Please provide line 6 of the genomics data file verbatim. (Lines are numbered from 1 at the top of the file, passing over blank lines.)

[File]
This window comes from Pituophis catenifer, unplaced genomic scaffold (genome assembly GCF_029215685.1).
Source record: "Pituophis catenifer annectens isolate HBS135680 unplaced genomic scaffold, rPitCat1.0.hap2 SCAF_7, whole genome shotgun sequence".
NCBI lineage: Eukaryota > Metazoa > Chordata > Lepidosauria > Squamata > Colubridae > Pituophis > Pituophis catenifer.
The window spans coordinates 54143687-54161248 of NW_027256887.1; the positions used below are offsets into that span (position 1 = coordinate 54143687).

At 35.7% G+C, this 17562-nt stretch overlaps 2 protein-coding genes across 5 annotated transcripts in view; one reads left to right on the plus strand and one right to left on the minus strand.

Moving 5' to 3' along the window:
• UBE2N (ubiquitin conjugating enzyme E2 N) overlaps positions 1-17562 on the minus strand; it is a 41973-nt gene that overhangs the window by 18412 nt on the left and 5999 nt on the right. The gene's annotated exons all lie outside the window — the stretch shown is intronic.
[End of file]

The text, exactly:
Moving 5' to 3' along the window: